From the Stanford Kremlinologist who served as U.S. ambassador to Russia from 2012 to 2014, and has since been sanctioned by Vladimir Putin, comes a revelatory account of U.S.-Russia relations from 1989 to the present, told through his experience working for President Barack Obama and witnessing the tightening of Putin's grip firsthand.
From Cold War to Hot Peace: An American Ambassador in Putin’s Russia will have variously engaged audiences, which McFaul himself acknowledges ... Careful about providing evidence for his hard-earned opinions, the Stanford University professor is always clear and successfully assesses the level of complexity we lay-readers need to understand academic theories about revolutions and economics. It only dawned on me after a few hundred slow and steady pages that if the book were more compelling and had more headlong momentum, it would be less persuasive and convincing ... Despite Putin’s sharp authoritarian turns, McFaul was and remains ever hopeful for the country’s eventual democratic development ... His epilogue, 'Trump and Putin,' is rather too careful and hedging, as if his return to academic life has softened him. McFaul is really more bold when he’s out of his comfort zone.
This memoir tells a political story that is also personal: the story of a man who watches as his own lifelong efforts to promote cooperation and integration between America and Russia are undone by Putin himself ... McFaul combines both analytical and personal perspectives to offer a fascinating and timely account of the current crisis in the relationship between Russia and the United States ... Putin is clearly the villain in this story. McFaul concluded that the Russian president was 'paranoid,' a man of 'fixed and flawed views' who 'saw us as the enemy,' and that so long as he ruled Russia, 'strategic partnership was impossible.' He makes his case with energy and conviction. Yet his relentless focus on Putin’s individual role tends to obscure the broader evolution of attitudes toward the West within the Russian political establishment ... Placing responsibility for the rapid deterioration in United States-Russian relations squarely on the shoulders of the Russian president has its appeal. It holds out the promise that Kremlin policy toward the West might pivot once again when Putin finally retires or is pushed out. Maybe so, but the more pessimistic view is that Putin represents a now-entrenched revanchist nationalism that sees the liberal international order as a mere smokescreen for the advancement of Western political agendas.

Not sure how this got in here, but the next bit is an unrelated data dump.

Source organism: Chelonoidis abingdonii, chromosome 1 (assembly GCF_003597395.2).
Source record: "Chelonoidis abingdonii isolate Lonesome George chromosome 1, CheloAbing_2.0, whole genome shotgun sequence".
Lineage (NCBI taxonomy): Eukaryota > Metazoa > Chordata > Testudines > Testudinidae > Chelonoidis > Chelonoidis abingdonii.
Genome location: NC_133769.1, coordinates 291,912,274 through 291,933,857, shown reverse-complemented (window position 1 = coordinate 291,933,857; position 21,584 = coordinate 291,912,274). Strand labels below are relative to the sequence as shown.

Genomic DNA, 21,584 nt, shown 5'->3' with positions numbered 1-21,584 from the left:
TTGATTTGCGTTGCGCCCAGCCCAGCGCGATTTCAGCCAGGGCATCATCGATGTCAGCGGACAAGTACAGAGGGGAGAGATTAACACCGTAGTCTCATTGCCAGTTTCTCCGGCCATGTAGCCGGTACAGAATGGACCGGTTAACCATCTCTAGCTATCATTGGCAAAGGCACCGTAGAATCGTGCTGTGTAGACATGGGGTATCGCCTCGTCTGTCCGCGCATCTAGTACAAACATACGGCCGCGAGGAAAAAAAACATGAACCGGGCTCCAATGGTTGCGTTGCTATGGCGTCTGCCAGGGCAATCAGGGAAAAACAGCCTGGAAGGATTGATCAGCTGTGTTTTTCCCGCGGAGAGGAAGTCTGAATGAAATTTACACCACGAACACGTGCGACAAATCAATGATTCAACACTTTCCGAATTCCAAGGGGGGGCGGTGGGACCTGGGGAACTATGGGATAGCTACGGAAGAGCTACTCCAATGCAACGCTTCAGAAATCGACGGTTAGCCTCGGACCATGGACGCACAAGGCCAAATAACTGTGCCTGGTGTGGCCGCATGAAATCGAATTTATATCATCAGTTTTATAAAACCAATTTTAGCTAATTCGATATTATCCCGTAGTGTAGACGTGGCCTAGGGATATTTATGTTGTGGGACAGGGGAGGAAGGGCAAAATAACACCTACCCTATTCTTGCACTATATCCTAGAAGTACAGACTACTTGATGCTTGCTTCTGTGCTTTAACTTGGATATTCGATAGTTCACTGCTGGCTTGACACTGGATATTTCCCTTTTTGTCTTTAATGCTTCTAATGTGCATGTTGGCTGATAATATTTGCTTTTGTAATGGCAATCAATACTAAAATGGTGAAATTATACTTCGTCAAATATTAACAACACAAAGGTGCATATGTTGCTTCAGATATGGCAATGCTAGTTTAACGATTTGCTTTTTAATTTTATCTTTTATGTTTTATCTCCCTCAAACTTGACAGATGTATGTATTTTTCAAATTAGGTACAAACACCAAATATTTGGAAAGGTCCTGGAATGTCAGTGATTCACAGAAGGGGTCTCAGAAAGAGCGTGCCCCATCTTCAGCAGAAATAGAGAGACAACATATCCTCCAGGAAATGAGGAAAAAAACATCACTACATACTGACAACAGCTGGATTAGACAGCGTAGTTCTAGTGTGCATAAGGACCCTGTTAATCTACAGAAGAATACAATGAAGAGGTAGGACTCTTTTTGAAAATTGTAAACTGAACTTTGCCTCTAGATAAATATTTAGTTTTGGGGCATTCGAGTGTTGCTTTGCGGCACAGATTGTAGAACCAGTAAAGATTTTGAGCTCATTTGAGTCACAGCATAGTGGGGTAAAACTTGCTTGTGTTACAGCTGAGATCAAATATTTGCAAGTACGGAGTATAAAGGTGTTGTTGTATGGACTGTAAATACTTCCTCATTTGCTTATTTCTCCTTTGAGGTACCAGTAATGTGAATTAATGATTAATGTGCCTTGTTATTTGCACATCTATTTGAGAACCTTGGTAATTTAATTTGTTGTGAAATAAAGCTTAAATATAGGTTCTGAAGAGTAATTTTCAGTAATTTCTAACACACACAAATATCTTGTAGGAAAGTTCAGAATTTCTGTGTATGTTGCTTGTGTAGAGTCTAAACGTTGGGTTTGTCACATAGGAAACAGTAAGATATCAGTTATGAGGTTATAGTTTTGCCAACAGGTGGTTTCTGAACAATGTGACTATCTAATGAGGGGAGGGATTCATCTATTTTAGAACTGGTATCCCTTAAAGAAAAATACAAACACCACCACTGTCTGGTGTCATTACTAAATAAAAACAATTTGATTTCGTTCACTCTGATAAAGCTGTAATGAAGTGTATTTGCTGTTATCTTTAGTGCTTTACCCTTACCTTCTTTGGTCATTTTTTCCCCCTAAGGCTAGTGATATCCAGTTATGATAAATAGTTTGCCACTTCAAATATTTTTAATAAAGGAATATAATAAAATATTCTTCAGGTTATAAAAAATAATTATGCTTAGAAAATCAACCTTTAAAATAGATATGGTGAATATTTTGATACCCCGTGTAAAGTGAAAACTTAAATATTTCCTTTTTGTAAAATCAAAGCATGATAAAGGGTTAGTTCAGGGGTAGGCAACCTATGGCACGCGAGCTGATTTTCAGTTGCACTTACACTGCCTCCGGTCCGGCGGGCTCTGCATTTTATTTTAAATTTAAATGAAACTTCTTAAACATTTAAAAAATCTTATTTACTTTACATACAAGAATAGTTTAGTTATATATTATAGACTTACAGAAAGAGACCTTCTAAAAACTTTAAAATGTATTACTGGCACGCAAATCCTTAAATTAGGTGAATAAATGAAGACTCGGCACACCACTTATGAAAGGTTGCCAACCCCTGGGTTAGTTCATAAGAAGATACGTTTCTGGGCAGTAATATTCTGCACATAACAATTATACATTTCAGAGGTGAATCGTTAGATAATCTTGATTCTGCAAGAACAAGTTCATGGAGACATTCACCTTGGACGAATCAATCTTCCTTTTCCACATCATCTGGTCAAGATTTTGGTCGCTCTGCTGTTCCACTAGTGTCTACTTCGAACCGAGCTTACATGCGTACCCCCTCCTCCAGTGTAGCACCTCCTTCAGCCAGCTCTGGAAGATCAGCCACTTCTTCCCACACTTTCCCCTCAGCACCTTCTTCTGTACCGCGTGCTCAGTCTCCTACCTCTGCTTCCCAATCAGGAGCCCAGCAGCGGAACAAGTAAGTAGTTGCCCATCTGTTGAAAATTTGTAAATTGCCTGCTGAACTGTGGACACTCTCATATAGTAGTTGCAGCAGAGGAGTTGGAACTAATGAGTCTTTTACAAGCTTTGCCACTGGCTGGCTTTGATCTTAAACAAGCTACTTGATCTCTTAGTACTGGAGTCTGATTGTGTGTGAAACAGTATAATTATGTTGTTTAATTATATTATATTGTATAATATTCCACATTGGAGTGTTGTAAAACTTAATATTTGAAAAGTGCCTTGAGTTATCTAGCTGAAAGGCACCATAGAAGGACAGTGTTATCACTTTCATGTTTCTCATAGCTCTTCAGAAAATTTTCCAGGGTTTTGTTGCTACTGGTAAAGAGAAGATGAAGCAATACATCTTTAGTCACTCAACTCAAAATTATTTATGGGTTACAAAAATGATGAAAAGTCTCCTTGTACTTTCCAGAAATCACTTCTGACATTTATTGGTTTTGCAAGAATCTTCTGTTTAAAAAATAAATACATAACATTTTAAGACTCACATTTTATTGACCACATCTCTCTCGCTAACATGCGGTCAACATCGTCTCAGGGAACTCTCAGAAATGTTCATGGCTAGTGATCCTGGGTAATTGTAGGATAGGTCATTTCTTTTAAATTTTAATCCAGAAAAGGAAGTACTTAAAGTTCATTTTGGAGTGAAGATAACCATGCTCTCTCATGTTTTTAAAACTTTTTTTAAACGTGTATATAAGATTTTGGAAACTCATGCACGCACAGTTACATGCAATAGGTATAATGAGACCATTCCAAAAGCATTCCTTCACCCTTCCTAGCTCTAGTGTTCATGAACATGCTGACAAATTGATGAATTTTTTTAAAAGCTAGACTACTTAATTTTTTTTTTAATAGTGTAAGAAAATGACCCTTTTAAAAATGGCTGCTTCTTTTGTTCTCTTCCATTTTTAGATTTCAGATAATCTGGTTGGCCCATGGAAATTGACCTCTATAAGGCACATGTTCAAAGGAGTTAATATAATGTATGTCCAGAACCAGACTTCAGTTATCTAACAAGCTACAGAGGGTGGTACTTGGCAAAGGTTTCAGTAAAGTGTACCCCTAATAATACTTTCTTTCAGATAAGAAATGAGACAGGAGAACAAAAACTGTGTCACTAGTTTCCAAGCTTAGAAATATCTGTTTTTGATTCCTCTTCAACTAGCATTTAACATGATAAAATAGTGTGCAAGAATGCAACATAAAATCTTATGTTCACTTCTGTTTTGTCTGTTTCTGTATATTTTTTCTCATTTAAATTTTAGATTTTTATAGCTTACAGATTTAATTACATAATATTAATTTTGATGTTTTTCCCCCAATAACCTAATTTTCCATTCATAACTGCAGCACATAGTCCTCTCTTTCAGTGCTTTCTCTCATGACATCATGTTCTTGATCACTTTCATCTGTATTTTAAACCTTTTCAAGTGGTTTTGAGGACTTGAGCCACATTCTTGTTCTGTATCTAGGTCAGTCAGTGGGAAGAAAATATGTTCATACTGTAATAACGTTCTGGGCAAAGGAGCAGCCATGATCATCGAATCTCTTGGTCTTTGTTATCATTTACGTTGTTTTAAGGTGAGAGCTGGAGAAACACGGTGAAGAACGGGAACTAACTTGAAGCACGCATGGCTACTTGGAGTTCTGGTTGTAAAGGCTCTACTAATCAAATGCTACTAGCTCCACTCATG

For Michael McFaul, in his vigorously argued political memoir, From Cold War to Hot Peace: An American Ambassador in Putin’s Russia, there is a 'new ideological struggle .?.?. between Russia and the West, not between communism and capitalism but between democracy and autocracy.' As a generalization, that is unconvincing ... McFaul is on surer ground when he describes the 2003 invasion of Iraq by the United States and a coalition of the gullible as a 'devastating blow' to U.S.-Russia relations ... McFaul’s list of real and perceived Russian grievances adds up to a great deal. He underplays their collective significance ... On occasion only the prudence and sober judgment of a few individuals saved the world from that catastrophe. This remains reason enough for prioritizing the U.S.-Russian relationship, for paying attention to perceptions on both sides as well as to their concrete behavior, and for not stumbling, blindly or fatalistically, into a second cold war — or worse.